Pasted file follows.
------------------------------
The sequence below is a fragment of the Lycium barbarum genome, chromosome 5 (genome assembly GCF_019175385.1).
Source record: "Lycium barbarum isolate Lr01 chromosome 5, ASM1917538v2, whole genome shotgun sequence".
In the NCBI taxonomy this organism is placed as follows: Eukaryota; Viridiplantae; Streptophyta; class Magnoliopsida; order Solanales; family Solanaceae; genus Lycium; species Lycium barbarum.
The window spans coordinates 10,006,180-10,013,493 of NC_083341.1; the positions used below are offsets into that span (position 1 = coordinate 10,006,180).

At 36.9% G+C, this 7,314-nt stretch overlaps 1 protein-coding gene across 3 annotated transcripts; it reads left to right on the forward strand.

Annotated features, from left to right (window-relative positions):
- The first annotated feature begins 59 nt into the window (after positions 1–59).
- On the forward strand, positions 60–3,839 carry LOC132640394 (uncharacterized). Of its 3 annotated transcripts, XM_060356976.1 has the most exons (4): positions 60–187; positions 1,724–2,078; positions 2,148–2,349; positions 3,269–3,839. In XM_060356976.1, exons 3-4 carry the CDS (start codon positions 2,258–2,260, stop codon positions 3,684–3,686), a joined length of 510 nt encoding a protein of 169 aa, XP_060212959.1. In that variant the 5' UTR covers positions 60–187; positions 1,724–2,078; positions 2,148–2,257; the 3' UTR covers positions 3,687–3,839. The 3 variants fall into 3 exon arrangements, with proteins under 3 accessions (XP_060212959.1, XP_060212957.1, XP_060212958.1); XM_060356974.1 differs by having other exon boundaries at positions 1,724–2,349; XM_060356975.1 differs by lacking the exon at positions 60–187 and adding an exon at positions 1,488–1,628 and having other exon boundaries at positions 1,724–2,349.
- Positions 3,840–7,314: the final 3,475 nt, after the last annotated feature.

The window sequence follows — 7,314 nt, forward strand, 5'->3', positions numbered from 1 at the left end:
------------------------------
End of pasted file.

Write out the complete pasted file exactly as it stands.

The sequence below is a fragment of the Lycium barbarum genome, chromosome 5 (genome assembly GCF_019175385.1).
Source record: "Lycium barbarum isolate Lr01 chromosome 5, ASM1917538v2, whole genome shotgun sequence".
In the NCBI taxonomy this organism is placed as follows: Eukaryota; Viridiplantae; Streptophyta; class Magnoliopsida; order Solanales; family Solanaceae; genus Lycium; species Lycium barbarum.
The window spans coordinates 10,006,180-10,013,493 of NC_083341.1; the positions used below are offsets into that span (position 1 = coordinate 10,006,180).

At 36.9% G+C, this 7,314-nt stretch overlaps 1 protein-coding gene across 3 annotated transcripts; it reads left to right on the forward strand.

Annotated features, from left to right (window-relative positions):
- The first annotated feature begins 59 nt into the window (after positions 1–59).
- On the forward strand, positions 60–3,839 carry LOC132640394 (uncharacterized). Of its 3 annotated transcripts, XM_060356976.1 has the most exons (4): positions 60–187; positions 1,724–2,078; positions 2,148–2,349; positions 3,269–3,839. In XM_060356976.1, exons 3-4 carry the CDS (start codon positions 2,258–2,260, stop codon positions 3,684–3,686), a joined length of 510 nt encoding a protein of 169 aa, XP_060212959.1. In that variant the 5' UTR covers positions 60–187; positions 1,724–2,078; positions 2,148–2,257; the 3' UTR covers positions 3,687–3,839. The 3 variants fall into 3 exon arrangements, with proteins under 3 accessions (XP_060212959.1, XP_060212957.1, XP_060212958.1); XM_060356974.1 differs by having other exon boundaries at positions 1,724–2,349; XM_060356975.1 differs by lacking the exon at positions 60–187 and adding an exon at positions 1,488–1,628 and having other exon boundaries at positions 1,724–2,349.
- Positions 3,840–7,314: the final 3,475 nt, after the last annotated feature.

The window sequence follows — 7,314 nt, forward strand, 5'->3', positions numbered from 1 at the left end: